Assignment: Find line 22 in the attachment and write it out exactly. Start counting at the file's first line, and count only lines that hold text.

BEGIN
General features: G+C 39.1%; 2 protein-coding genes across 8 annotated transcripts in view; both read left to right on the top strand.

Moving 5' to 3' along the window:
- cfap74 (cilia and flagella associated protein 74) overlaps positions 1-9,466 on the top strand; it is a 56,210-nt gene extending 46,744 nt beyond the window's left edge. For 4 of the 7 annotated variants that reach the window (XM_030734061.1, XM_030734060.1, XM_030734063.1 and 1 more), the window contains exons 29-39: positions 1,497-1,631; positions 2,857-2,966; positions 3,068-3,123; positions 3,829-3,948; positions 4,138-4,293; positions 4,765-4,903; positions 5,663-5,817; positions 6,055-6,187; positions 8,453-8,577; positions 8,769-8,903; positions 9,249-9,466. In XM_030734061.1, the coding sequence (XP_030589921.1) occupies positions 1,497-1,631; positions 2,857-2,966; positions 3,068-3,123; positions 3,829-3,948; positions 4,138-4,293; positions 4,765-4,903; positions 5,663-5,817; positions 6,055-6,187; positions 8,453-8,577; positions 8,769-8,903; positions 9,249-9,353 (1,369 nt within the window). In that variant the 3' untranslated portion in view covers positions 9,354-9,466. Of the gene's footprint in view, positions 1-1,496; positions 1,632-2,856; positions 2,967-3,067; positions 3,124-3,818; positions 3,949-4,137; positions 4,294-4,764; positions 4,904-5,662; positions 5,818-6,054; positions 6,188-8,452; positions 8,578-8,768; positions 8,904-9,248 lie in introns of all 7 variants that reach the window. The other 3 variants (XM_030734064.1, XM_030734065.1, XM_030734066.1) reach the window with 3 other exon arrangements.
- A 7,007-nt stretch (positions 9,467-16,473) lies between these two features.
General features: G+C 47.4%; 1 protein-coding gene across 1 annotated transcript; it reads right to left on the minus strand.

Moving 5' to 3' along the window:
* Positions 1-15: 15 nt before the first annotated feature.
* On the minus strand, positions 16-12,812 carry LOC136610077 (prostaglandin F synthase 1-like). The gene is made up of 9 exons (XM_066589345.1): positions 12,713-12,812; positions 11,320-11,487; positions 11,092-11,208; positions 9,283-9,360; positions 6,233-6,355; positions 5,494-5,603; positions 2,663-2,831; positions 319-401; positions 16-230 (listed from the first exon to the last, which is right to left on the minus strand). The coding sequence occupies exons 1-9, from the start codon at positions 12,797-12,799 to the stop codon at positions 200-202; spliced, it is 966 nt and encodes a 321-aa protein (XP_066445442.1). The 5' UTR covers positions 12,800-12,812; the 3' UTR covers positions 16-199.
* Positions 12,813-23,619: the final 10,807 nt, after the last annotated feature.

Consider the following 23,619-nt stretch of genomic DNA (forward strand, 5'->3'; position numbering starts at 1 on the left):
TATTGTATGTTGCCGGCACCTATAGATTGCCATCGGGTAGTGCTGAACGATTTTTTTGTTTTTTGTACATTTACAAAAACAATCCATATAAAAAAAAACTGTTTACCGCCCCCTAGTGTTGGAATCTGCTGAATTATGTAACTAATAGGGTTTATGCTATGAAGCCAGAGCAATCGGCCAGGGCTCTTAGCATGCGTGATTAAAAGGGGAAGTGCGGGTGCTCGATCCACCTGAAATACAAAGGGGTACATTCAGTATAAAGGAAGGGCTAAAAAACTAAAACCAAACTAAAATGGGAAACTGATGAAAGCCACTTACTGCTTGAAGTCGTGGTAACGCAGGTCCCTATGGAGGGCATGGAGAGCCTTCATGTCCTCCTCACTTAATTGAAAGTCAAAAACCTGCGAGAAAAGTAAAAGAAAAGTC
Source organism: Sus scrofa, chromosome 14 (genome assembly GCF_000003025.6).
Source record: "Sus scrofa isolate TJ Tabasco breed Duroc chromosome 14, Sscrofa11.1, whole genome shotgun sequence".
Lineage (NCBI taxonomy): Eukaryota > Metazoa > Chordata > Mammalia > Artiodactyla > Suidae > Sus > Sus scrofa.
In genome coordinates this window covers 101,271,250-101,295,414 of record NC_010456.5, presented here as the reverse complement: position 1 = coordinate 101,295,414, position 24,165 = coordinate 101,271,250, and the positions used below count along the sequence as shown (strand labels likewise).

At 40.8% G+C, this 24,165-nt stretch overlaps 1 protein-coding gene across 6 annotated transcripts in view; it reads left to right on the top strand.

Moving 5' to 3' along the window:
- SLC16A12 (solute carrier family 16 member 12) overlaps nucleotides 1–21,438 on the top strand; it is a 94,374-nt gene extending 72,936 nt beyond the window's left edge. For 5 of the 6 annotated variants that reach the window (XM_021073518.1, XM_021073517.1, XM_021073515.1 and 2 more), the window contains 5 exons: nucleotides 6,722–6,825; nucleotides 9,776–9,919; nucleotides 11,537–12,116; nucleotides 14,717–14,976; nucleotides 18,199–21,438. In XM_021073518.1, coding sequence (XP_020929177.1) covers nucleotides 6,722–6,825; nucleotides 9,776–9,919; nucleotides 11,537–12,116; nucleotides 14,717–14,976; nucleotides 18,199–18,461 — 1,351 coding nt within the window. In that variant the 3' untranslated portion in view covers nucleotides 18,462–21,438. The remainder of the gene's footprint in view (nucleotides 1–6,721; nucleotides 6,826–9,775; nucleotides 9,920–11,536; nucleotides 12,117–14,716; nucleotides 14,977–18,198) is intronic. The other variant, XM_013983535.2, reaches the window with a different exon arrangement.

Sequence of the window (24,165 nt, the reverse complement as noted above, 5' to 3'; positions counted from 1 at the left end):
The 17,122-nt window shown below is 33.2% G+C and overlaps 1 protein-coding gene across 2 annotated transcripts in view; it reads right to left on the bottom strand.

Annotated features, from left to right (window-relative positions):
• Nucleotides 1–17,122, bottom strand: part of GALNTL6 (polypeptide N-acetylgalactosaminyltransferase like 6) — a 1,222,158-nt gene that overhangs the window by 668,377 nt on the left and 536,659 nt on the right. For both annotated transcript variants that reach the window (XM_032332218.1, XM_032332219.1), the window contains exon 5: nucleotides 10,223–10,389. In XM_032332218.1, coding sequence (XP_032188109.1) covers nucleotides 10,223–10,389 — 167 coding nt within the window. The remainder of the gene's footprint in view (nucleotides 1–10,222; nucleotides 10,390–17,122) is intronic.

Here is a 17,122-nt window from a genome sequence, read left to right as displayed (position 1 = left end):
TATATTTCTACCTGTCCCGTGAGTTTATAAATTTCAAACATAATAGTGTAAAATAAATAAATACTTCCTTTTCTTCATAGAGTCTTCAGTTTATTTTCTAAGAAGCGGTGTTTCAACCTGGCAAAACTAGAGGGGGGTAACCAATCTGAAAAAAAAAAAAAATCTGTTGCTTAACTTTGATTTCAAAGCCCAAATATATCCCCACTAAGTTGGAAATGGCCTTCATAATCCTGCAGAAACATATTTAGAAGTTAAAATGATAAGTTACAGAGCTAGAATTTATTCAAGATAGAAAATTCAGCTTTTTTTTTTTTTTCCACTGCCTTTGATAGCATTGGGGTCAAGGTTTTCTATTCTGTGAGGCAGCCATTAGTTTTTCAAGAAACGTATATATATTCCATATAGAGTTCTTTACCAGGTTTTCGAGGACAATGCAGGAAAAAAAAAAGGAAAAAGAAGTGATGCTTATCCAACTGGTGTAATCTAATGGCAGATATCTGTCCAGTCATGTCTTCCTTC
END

• Nucleotides 1–17,122, bottom strand: part of GALNTL6 (polypeptide N-acetylgalactosaminyltransferase like 6) — a 1,222,158-nt gene that overhangs the window by 668,377 nt on the left and 536,659 nt on the right. For both annotated transcript variants that reach the window (XM_032332218.1, XM_032332219.1), the window contains exon 5: nucleotides 10,223–10,389. In XM_032332218.1, coding sequence (XP_032188109.1) covers nucleotides 10,223–10,389 — 167 coding nt within the window. The remainder of the gene's footprint in view (nucleotides 1–10,222; nucleotides 10,390–17,122) is intronic.